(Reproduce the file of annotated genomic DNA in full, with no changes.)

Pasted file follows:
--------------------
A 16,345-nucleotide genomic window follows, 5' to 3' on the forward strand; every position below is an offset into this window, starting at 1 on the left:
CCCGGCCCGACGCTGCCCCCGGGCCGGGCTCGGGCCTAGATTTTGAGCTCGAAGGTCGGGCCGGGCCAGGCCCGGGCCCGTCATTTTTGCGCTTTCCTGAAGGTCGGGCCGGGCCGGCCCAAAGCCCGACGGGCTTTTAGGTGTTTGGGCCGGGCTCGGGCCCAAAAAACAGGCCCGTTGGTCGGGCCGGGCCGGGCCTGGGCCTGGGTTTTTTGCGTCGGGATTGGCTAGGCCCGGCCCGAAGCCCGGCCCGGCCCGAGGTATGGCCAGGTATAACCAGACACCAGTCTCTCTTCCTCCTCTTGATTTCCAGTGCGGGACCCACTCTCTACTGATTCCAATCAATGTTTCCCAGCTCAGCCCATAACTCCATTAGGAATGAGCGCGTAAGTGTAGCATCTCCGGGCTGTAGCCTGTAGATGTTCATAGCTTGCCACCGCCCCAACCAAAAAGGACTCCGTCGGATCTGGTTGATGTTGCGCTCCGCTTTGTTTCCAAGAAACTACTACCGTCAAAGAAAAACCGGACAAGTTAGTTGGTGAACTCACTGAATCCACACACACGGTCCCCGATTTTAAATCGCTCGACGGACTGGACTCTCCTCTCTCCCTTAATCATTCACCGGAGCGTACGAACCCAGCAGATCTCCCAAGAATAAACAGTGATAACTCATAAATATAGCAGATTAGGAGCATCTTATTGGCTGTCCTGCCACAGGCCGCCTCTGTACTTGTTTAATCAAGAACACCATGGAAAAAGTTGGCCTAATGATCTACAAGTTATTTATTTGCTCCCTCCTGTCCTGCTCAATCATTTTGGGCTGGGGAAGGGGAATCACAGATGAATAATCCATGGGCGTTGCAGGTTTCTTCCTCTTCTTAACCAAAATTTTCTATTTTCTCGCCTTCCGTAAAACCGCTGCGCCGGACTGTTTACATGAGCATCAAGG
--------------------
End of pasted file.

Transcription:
A 16,345-nucleotide genomic window follows, 5' to 3' on the forward strand; every position below is an offset into this window, starting at 1 on the left:
CCCGGCCCGACGCTGCCCCCGGGCCGGGCTCGGGCCTAGATTTTGAGCTCGAAGGTCGGGCCGGGCCAGGCCCGGGCCCGTCATTTTTGCGCTTTCCTGAAGGTCGGGCCGGGCCGGCCCAAAGCCCGACGGGCTTTTAGGTGTTTGGGCCGGGCTCGGGCCCAAAAAACAGGCCCGTTGGTCGGGCCGGGCCGGGCCTGGGCCTGGGTTTTTTGCGTCGGGATTGGCTAGGCCCGGCCCGAAGCCCGGCCCGGCCCGAGGTATGGCCAGGTATAACCAGACACCAGTCTCTCTTCCTCCTCTTGATTTCCAGTGCGGGACCCACTCTCTACTGATTCCAATCAATGTTTCCCAGCTCAGCCCATAACTCCATTAGGAATGAGCGCGTAAGTGTAGCATCTCCGGGCTGTAGCCTGTAGATGTTCATAGCTTGCCACCGCCCCAACCAAAAAGGACTCCGTCGGATCTGGTTGATGTTGCGCTCCGCTTTGTTTCCAAGAAACTACTACCGTCAAAGAAAAACCGGACAAGTTAGTTGGTGAACTCACTGAATCCACACACACGGTCCCCGATTTTAAATCGCTCGACGGACTGGACTCTCCTCTCTCCCTTAATCATTCACCGGAGCGTACGAACCCAGCAGATCTCCCAAGAATAAACAGTGATAACTCATAAATATAGCAGATTAGGAGCATCTTATTGGCTGTCCTGCCACAGGCCGCCTCTGTACTTGTTTAATCAAGAACACCATGGAAAAAGTTGGCCTAATGATCTACAAGTTATTTATTTGCTCCCTCCTGTCCTGCTCAATCATTTTGGGCTGGGGAAGGGGAATCACAGATGAATAATCCATGGGCGTTGCAGGTTTCTTCCTCTTCTTAACCAAAATTTTCTATTTTCTCGCCTTCCGTAAAACCGCTGCGCCGGACTGTTTACATGAGCATCAAGG